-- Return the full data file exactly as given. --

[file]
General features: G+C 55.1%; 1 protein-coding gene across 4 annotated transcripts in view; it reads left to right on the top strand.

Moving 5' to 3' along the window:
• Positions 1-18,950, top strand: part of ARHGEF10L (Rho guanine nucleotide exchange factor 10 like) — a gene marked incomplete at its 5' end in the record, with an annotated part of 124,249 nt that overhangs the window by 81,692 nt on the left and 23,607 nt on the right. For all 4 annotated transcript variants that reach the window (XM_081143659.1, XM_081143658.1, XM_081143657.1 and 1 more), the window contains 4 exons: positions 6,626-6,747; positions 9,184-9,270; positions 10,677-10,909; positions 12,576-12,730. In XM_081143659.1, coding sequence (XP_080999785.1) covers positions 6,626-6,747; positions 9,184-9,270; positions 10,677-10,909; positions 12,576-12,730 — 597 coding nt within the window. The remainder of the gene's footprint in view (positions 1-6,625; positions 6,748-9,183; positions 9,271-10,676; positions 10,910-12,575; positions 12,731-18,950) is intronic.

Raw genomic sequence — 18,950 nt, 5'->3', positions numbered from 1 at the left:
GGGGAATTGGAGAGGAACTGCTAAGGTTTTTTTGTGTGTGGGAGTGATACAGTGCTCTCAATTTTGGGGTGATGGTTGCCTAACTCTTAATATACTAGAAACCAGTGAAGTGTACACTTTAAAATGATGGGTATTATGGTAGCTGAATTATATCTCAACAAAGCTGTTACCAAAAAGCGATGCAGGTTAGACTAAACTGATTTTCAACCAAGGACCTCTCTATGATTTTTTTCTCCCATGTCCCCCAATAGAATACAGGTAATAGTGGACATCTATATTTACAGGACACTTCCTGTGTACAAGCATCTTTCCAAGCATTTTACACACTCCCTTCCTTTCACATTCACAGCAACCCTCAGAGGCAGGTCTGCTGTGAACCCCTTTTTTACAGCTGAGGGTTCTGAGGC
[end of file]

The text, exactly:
General features: G+C 55.1%; 1 protein-coding gene across 4 annotated transcripts in view; it reads left to right on the top strand.

Moving 5' to 3' along the window:
• Positions 1-18,950, top strand: part of ARHGEF10L (Rho guanine nucleotide exchange factor 10 like) — a gene marked incomplete at its 5' end in the record, with an annotated part of 124,249 nt that overhangs the window by 81,692 nt on the left and 23,607 nt on the right. For all 4 annotated transcript variants that reach the window (XM_081143659.1, XM_081143658.1, XM_081143657.1 and 1 more), the window contains 4 exons: positions 6,626-6,747; positions 9,184-9,270; positions 10,677-10,909; positions 12,576-12,730. In XM_081143659.1, coding sequence (XP_080999785.1) covers positions 6,626-6,747; positions 9,184-9,270; positions 10,677-10,909; positions 12,576-12,730 — 597 coding nt within the window. The remainder of the gene's footprint in view (positions 1-6,625; positions 6,748-9,183; positions 9,271-10,676; positions 10,910-12,575; positions 12,731-18,950) is intronic.

Raw genomic sequence — 18,950 nt, 5'->3', positions numbered from 1 at the left:
GGGGAATTGGAGAGGAACTGCTAAGGTTTTTTTGTGTGTGGGAGTGATACAGTGCTCTCAATTTTGGGGTGATGGTTGCCTAACTCTTAATATACTAGAAACCAGTGAAGTGTACACTTTAAAATGATGGGTATTATGGTAGCTGAATTATATCTCAACAAAGCTGTTACCAAAAAGCGATGCAGGTTAGACTAAACTGATTTTCAACCAAGGACCTCTCTATGATTTTTTTCTCCCATGTCCCCCAATAGAATACAGGTAATAGTGGACATCTATATTTACAGGACACTTCCTGTGTACAAGCATCTTTCCAAGCATTTTACACACTCCCTTCCTTTCACATTCACAGCAACCCTCAGAGGCAGGTCTGCTGTGAACCCCTTTTTTACAGCTGAGGGTTCTGAGGC